• Home • Contact us • Table of Contents • Search •

Translate to Arabic Translate to Somali Translate to Swahili Translate to Afrikaans Translate to Portuguese Translate to Spanish Translate to French Translate to Italian Translate to German Translate to Dutch Translate to Danish Translate to Norwegian Translate to Swedish Translate to Finnish Translate to Czech Translate to Slovak Translate to Polish Translate to Hungarian or Magyar Translate to Romanian  Translate to Bulgarian  Translate to Greek Translate to Albanian Translate to Bosnian Translate to Serbian Translate to Lithuanian Translate to Latvian Translate to Estonian Translate to Russian Translate to Belarusian Translate to Ukrainian Translate to Georgian Translate to Armenian Translate to Turkish Translate to Azerbaijani or Azeri Translate to Tajik Translate to Uzbek Translate to Kazakh Translate to Persian Translate to Pakistani Urdu Translate to Bengali Translate to Hindi Translate to Sinhala Translate to Indonesian Bahasa Translate to Malay Translate to Filipino or Tagalog Translate to Thai Translate to Khmer Translate to Burmese Translate to Vietnamese Translate to Chinese (Simplified) Translate to Japanese Translate to Korean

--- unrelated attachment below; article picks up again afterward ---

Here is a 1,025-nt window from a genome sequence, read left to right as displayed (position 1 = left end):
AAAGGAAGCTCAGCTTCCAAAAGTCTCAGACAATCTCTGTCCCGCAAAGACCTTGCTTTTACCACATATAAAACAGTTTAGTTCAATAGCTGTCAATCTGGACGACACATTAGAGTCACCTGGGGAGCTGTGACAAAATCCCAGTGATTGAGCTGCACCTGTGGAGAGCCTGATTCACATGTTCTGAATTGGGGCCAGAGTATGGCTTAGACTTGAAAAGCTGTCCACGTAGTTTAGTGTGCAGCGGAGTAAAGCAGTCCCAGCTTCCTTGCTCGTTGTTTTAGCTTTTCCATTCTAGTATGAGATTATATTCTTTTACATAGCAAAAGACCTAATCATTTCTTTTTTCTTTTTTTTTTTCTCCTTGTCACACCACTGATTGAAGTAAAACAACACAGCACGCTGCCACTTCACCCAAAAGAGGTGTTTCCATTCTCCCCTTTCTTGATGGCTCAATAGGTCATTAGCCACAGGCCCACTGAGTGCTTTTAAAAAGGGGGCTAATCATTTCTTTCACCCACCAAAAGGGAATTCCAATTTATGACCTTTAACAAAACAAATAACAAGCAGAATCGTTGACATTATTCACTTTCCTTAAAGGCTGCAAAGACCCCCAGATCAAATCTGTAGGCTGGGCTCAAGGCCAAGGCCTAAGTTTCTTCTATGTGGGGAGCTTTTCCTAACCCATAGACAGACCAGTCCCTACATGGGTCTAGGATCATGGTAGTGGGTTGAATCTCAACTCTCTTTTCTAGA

Google Translation



Dr. J.  McAuliffe
Dr. Ali Polosin
Jalal Brunton
Dr. Umar Ehrenfels
Dr. Abd. Germanus
Headley Al-Farooq
Mohammad Asad
Dr. Ali Benoit
Abdullah Hamilton
Muhamad Hobohm
Thomas Irving
Dr. Haroon Leon
Dr. Hamid Marcus
Dr. R. L. Mellema
Ali Mori
William Pickard
Donald Rockwell
Mark Shaffer
Alexander Webb
Muhamad Webster




William Burchell Bashyr Pickard (England)
Author, Poet and Novelist

About the Author:

W. B. Bashyr Pickard B.A. (Cantab), L.D.(London) is an author of wide repute. His pen-production include: Layla and Majnun, The Adventures of Alcassim, A New World etc.

"Every child is born with a disposition towards the natural religion of obedience (i.e. Islam); it is the parents who make him a Jew, A Christian or a Magian." ---- a saying of Muhammad.

Having been born in Islam it was a good many years before I realized this fact.